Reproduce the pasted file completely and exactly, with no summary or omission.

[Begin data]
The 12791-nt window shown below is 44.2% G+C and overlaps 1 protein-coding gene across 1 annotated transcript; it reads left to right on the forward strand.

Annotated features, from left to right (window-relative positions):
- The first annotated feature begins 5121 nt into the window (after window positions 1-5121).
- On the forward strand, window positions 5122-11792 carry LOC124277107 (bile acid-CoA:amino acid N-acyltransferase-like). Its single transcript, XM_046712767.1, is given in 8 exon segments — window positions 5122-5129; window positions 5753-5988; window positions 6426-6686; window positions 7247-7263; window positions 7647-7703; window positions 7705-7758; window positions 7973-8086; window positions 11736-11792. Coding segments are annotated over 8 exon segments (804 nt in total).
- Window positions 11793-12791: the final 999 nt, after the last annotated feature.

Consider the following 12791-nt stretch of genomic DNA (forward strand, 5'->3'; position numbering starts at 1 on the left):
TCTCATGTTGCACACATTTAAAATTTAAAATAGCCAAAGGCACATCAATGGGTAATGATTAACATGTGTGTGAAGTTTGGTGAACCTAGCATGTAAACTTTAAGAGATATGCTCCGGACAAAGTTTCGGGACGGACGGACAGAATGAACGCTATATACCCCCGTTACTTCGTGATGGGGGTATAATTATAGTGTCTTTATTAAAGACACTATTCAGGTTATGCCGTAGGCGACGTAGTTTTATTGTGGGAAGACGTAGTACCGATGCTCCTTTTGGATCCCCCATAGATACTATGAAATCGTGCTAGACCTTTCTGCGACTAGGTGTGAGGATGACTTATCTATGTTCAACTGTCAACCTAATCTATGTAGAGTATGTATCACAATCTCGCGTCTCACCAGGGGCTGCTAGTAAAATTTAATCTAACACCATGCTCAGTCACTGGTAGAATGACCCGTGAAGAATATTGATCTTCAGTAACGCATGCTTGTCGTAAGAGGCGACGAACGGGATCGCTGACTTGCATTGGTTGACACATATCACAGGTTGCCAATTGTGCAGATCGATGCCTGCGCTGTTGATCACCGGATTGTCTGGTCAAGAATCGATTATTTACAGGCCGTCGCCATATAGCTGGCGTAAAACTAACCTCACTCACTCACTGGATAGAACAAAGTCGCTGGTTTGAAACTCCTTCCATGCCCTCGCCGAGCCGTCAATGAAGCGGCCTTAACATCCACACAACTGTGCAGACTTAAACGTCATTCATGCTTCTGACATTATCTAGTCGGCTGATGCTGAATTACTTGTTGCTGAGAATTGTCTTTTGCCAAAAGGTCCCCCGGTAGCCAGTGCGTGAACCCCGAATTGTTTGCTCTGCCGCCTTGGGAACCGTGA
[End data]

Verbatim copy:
The 12791-nt window shown below is 44.2% G+C and overlaps 1 protein-coding gene across 1 annotated transcript; it reads left to right on the forward strand.

Annotated features, from left to right (window-relative positions):
- The first annotated feature begins 5121 nt into the window (after window positions 1-5121).
- On the forward strand, window positions 5122-11792 carry LOC124277107 (bile acid-CoA:amino acid N-acyltransferase-like). Its single transcript, XM_046712767.1, is given in 8 exon segments — window positions 5122-5129; window positions 5753-5988; window positions 6426-6686; window positions 7247-7263; window positions 7647-7703; window positions 7705-7758; window positions 7973-8086; window positions 11736-11792. Coding segments are annotated over 8 exon segments (804 nt in total).
- Window positions 11793-12791: the final 999 nt, after the last annotated feature.

Consider the following 12791-nt stretch of genomic DNA (forward strand, 5'->3'; position numbering starts at 1 on the left):
TCTCATGTTGCACACATTTAAAATTTAAAATAGCCAAAGGCACATCAATGGGTAATGATTAACATGTGTGTGAAGTTTGGTGAACCTAGCATGTAAACTTTAAGAGATATGCTCCGGACAAAGTTTCGGGACGGACGGACAGAATGAACGCTATATACCCCCGTTACTTCGTGATGGGGGTATAATTATAGTGTCTTTATTAAAGACACTATTCAGGTTATGCCGTAGGCGACGTAGTTTTATTGTGGGAAGACGTAGTACCGATGCTCCTTTTGGATCCCCCATAGATACTATGAAATCGTGCTAGACCTTTCTGCGACTAGGTGTGAGGATGACTTATCTATGTTCAACTGTCAACCTAATCTATGTAGAGTATGTATCACAATCTCGCGTCTCACCAGGGGCTGCTAGTAAAATTTAATCTAACACCATGCTCAGTCACTGGTAGAATGACCCGTGAAGAATATTGATCTTCAGTAACGCATGCTTGTCGTAAGAGGCGACGAACGGGATCGCTGACTTGCATTGGTTGACACATATCACAGGTTGCCAATTGTGCAGATCGATGCCTGCGCTGTTGATCACCGGATTGTCTGGTCAAGAATCGATTATTTACAGGCCGTCGCCATATAGCTGGCGTAAAACTAACCTCACTCACTCACTGGATAGAACAAAGTCGCTGGTTTGAAACTCCTTCCATGCCCTCGCCGAGCCGTCAATGAAGCGGCCTTAACATCCACACAACTGTGCAGACTTAAACGTCATTCATGCTTCTGACATTATCTAGTCGGCTGATGCTGAATTACTTGTTGCTGAGAATTGTCTTTTGCCAAAAGGTCCCCCGGTAGCCAGTGCGTGAACCCCGAATTGTTTGCTCTGCCGCCTTGGGAACCGTGA